Why Job Boards need to innovate or die

First of all this isn’t another generic all job boards are doomed
blog post. I wanted to put some recent thoughts I’ve had in writing that
I truly believe represent the issues job boards are facing or about to
face. My credentials to do this are 12 years experience of working with
job boards in the UK market as opposed to mere speculative opinion!

This post starts about 10 years ago. Back then I was one of the few
professional buyers of job board space in the UK and my day was always a
whirlwind of presentations from new job board launches. Some of sites
don’t exist anymore; many more of them are now mainstays of the UK
market. The one thing they all had in common though was innovation.
Everyone was going to change recruitment for good, everyone had a new
and interesting model, everyone was a disruptive force in a recruitment
space that was over priced, old fashioned and out of touch with
jobseeker and client needs.

Business models and market share were established and the job boards
did indeed change recruitment, not as quickly or by as much as the
initial optimism suggested but they were a truly disruptive force.
However the dot com bubble bursting, a relatively small UK internet
audience (back then anyway) and limitations in technology did take the
edge off a lot of the promised innovation

Fast forward ten years and Job Boards are indeed a dominant force.
With this though have come severe product commoditisation and a rather
alarming establishment mindset that is personified by the frequently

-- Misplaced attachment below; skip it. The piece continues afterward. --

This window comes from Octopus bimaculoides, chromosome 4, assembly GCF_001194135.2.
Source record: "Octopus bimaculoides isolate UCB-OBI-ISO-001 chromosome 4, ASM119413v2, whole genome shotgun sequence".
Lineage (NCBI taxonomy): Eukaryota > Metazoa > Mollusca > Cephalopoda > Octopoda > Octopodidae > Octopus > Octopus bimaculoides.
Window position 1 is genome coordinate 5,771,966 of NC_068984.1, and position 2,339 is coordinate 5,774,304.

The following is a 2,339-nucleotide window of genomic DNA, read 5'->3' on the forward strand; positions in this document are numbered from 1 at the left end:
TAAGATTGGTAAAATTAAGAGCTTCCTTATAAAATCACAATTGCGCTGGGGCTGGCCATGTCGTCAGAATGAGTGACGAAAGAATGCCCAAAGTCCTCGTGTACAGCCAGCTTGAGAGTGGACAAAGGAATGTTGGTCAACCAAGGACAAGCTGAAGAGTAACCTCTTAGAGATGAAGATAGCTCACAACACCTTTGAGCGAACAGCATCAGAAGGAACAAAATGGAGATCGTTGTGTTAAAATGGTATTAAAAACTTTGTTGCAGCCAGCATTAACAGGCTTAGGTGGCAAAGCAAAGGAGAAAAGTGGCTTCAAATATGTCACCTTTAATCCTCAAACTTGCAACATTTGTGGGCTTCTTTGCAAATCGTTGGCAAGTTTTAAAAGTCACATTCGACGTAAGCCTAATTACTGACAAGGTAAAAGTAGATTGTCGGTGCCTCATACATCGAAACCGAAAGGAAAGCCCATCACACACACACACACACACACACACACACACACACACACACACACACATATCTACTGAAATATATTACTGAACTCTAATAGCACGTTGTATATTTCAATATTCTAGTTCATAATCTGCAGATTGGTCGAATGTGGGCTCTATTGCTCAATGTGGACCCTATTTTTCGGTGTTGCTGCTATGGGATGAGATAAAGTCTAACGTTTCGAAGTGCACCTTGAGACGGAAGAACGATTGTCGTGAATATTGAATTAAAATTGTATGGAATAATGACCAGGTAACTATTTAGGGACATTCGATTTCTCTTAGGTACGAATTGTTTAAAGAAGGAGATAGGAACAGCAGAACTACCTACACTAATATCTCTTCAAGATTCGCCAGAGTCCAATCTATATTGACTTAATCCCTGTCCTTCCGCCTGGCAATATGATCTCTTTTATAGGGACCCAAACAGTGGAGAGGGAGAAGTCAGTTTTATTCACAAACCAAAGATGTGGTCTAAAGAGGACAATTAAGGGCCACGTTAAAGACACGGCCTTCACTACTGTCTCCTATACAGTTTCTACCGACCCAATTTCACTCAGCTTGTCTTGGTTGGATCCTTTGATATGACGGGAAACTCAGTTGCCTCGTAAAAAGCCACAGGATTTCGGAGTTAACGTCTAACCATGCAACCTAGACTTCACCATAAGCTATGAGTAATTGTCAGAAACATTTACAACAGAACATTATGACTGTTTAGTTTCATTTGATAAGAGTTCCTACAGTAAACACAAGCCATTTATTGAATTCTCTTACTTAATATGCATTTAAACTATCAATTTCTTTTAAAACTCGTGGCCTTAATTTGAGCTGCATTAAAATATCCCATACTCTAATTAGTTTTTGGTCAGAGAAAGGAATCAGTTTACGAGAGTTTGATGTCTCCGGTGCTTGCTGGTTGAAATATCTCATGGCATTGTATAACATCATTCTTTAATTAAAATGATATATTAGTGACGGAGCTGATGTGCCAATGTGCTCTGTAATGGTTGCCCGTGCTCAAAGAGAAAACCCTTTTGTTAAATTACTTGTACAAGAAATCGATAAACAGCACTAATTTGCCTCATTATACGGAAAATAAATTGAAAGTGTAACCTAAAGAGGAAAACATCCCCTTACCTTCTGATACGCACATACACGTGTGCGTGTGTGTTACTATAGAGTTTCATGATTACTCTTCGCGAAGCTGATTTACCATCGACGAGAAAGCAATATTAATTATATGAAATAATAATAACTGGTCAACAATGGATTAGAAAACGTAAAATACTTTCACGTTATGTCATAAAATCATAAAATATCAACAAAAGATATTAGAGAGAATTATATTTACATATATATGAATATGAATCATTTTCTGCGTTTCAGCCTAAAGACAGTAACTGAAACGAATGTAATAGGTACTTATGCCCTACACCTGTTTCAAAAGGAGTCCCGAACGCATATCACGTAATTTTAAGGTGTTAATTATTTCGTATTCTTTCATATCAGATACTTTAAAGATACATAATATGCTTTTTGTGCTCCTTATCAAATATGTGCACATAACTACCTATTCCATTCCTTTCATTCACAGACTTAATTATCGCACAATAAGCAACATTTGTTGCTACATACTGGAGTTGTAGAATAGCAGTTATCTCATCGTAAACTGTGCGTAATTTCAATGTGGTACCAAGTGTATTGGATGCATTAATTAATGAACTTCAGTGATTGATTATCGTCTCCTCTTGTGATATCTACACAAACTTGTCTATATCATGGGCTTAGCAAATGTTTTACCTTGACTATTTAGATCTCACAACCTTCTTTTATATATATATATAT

heard mantra – “but there will always be job boards”.

There in lies my issue because it’s not true; job boards have no more
right to exist than the traditional publishers they have slowly been
displacing. Don’t believe me? Then ask anyone over about 35 and if they
think about it they’ll remember a significant period of their career
when job boards just didn’t exist. The industry is far too young to have
such a “you’ll never cope without us” attitude

Ten years later I’ve moved on as well,  I don’t buy job board space
anymore but nevertheless as a consultant to the industry I’m getting a
strange sense of déjà vu.  Once more a series of wide eyed keen young
start ups are seeking me out for advice and presenting business models
designed to disrupt the recruitment status quo. This time the perceived
status quo aren’t traditional publishers it’s the job boards
themselves.  Then there is LinkedIn probably the biggest potential
disruptive force in our space that I’ve ever seen. Any job board owner
who says it isn’t a threat to their business is either lying or hasn’t
thought about it deeply enough.

Add in the embryonic force of social recruiting that is seeing
progressive clients proactively undertaking activity with the aim of
reducing or even eliminating their job board spend and you’ve got a
heady mix of forces that should give job boards all the motivation they
need to innovate and take their offerings to the next level.

What absolutely amazes me though is that with a few very notable
exceptions (keen market observers will spot them!) this innovation isn’t
happening. It seems to me that most job boards are expending all their
energy either denying that there any threats to their model or doing
whatever they can to maintain the status quo and in so doing are
potentially taking their business models into a commoditised death
spiral

I’m not writing all of this because I want to see job boards
disappear in fact quite the opposite. I truly believe that they have a
small but significant window of opportunity to innovate and thrive. Once
the window closes though I’m afraid there will be no way back. So this
is my challenge to the job board industry, put more of your energy into
planning for the future and make me eat my words by creating some
innovative disruptive business models that will drive the industry
forward. I know you can do it because I still remember the year 2000 and
how we’ve all been in the same position before. This time though the
audience, technology and timing are all perfect…
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